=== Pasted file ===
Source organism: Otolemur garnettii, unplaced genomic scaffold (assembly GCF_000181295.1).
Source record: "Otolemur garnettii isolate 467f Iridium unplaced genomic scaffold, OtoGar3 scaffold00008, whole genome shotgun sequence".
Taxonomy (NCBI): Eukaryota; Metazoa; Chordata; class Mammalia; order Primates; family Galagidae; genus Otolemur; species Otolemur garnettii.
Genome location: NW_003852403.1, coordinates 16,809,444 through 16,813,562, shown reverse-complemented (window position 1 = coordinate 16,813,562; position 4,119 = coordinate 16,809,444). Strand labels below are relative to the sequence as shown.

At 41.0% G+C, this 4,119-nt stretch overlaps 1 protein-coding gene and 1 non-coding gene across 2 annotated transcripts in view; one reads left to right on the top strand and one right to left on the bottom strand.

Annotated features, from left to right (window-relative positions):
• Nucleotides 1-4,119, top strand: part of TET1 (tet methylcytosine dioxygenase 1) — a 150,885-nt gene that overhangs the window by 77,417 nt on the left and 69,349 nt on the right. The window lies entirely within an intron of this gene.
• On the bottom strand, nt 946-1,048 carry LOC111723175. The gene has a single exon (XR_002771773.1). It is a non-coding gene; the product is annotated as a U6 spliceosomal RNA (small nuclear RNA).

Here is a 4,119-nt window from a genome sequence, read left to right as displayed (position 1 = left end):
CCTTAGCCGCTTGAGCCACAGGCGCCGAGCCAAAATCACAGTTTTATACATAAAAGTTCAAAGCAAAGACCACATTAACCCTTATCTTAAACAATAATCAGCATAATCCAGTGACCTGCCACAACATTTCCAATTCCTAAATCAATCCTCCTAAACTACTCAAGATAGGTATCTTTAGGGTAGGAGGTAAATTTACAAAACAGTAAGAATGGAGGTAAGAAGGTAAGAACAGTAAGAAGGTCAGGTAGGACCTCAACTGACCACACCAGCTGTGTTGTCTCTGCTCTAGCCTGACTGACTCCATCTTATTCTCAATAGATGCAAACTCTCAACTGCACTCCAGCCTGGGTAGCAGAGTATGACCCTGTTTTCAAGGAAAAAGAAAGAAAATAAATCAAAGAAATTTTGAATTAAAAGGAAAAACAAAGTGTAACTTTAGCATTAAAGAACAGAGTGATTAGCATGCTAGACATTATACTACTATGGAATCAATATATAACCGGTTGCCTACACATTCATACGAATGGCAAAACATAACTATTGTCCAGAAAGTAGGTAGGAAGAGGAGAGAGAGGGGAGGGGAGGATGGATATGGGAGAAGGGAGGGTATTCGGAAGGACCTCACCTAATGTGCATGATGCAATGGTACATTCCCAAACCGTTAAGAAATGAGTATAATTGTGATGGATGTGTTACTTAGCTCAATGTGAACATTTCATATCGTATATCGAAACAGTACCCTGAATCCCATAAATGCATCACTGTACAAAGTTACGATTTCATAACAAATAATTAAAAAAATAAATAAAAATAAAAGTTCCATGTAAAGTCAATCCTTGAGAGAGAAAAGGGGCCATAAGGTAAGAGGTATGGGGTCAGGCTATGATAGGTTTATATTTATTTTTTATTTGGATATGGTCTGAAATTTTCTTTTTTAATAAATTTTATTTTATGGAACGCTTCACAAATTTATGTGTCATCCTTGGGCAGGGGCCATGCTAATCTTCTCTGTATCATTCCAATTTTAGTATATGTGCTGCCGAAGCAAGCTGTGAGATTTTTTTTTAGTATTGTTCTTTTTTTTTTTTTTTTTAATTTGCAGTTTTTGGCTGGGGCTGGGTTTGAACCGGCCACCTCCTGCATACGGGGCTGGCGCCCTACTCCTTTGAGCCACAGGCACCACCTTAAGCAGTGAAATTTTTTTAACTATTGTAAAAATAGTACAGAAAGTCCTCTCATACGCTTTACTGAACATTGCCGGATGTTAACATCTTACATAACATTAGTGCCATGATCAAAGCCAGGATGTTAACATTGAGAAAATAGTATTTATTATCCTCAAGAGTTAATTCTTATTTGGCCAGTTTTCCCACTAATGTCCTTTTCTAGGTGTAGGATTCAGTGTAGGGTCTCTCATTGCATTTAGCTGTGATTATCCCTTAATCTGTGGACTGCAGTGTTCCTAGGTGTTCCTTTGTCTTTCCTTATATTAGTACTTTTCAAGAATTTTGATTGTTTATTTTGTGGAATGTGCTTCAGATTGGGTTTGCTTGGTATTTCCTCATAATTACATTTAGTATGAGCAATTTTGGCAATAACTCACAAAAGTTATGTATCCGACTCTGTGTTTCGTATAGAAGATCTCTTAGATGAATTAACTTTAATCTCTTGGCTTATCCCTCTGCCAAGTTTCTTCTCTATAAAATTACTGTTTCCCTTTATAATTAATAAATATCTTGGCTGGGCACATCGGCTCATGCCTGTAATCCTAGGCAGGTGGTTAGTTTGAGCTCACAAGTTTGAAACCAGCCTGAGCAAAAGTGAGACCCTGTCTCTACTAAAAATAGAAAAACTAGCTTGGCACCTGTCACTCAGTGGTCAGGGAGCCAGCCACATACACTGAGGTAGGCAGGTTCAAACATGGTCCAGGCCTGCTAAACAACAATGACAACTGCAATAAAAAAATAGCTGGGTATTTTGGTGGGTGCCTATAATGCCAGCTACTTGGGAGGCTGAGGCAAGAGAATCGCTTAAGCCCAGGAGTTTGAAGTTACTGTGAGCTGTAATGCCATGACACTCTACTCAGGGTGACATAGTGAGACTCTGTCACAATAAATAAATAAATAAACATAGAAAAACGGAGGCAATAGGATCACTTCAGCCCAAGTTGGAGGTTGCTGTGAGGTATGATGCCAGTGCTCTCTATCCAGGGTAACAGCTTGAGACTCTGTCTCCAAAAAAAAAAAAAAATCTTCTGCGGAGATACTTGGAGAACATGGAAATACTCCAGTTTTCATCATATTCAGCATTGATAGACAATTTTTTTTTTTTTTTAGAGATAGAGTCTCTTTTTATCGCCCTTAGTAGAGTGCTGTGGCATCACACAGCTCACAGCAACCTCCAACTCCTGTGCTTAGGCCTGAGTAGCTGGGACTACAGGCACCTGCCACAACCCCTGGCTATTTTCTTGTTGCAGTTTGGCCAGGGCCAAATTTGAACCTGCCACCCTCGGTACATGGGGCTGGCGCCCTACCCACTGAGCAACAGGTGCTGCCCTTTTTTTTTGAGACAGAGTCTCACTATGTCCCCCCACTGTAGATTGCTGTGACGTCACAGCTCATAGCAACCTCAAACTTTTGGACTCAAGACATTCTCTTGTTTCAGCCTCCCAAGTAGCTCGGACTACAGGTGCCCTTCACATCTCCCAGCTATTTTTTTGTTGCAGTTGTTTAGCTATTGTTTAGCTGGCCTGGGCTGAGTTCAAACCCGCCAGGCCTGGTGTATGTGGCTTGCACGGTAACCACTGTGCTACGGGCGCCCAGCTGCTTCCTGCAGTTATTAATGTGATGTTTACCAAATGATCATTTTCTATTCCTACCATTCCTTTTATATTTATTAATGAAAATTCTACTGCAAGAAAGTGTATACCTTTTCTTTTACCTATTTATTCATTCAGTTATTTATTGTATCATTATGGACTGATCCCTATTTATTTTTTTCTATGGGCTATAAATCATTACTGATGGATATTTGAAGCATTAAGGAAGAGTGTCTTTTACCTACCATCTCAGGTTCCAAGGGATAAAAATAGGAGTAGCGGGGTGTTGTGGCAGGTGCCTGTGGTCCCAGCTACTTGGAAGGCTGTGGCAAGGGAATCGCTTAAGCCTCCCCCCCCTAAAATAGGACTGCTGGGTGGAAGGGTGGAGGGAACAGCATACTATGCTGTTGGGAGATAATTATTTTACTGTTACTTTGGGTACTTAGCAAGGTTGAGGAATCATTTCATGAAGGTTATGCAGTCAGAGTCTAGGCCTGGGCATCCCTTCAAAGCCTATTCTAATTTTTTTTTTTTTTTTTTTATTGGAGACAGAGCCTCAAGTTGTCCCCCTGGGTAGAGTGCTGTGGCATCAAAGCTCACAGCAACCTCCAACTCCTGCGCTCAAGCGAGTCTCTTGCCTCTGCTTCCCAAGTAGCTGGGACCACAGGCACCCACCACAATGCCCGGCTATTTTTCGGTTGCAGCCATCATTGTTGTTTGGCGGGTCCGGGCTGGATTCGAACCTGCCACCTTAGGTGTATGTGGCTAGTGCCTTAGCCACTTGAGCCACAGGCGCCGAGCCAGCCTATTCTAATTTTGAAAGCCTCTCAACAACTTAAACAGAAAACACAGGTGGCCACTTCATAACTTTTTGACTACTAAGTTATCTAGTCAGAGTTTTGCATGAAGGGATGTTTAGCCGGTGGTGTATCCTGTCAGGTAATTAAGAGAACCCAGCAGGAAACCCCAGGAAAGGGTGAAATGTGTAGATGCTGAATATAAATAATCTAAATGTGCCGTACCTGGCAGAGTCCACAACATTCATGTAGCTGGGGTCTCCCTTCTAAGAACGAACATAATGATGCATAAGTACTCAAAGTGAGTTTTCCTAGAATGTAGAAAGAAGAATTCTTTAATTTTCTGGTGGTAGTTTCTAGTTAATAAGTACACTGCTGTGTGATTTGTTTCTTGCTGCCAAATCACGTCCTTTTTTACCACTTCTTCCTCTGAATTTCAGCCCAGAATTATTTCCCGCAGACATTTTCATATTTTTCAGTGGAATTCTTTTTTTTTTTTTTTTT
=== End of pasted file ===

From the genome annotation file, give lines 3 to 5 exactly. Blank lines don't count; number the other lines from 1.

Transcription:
Taxonomy (NCBI): Eukaryota; Metazoa; Chordata; class Mammalia; order Primates; family Galagidae; genus Otolemur; species Otolemur garnettii.
Genome location: NW_003852403.1, coordinates 16,809,444 through 16,813,562, shown reverse-complemented (window position 1 = coordinate 16,813,562; position 4,119 = coordinate 16,809,444). Strand labels below are relative to the sequence as shown.

At 41.0% G+C, this 4,119-nt stretch overlaps 1 protein-coding gene and 1 non-coding gene across 2 annotated transcripts in view; one reads left to right on the top strand and one right to left on the bottom strand.